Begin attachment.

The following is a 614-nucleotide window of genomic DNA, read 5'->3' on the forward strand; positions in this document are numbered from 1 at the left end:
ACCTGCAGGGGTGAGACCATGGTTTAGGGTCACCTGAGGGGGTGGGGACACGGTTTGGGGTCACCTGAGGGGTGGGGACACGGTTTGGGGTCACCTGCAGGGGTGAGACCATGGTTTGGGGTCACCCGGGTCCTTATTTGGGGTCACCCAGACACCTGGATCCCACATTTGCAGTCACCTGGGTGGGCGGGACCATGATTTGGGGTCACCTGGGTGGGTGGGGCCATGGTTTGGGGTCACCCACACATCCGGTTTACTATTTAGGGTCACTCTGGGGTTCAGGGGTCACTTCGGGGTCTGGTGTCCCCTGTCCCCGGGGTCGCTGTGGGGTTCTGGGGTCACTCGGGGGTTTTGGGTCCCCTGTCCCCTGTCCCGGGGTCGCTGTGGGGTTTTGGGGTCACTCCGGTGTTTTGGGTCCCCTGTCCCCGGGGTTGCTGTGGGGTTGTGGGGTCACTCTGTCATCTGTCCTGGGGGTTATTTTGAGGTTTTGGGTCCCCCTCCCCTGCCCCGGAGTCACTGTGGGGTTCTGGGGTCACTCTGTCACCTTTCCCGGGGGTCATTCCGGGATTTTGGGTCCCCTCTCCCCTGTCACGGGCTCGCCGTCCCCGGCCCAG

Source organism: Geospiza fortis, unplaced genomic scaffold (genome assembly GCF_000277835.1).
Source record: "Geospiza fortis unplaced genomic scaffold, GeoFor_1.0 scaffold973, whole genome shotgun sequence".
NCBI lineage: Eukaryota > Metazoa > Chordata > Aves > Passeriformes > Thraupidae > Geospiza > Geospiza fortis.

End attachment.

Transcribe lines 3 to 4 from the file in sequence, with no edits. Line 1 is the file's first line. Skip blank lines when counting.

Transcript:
Source organism: Geospiza fortis, unplaced genomic scaffold (genome assembly GCF_000277835.1).
Source record: "Geospiza fortis unplaced genomic scaffold, GeoFor_1.0 scaffold973, whole genome shotgun sequence".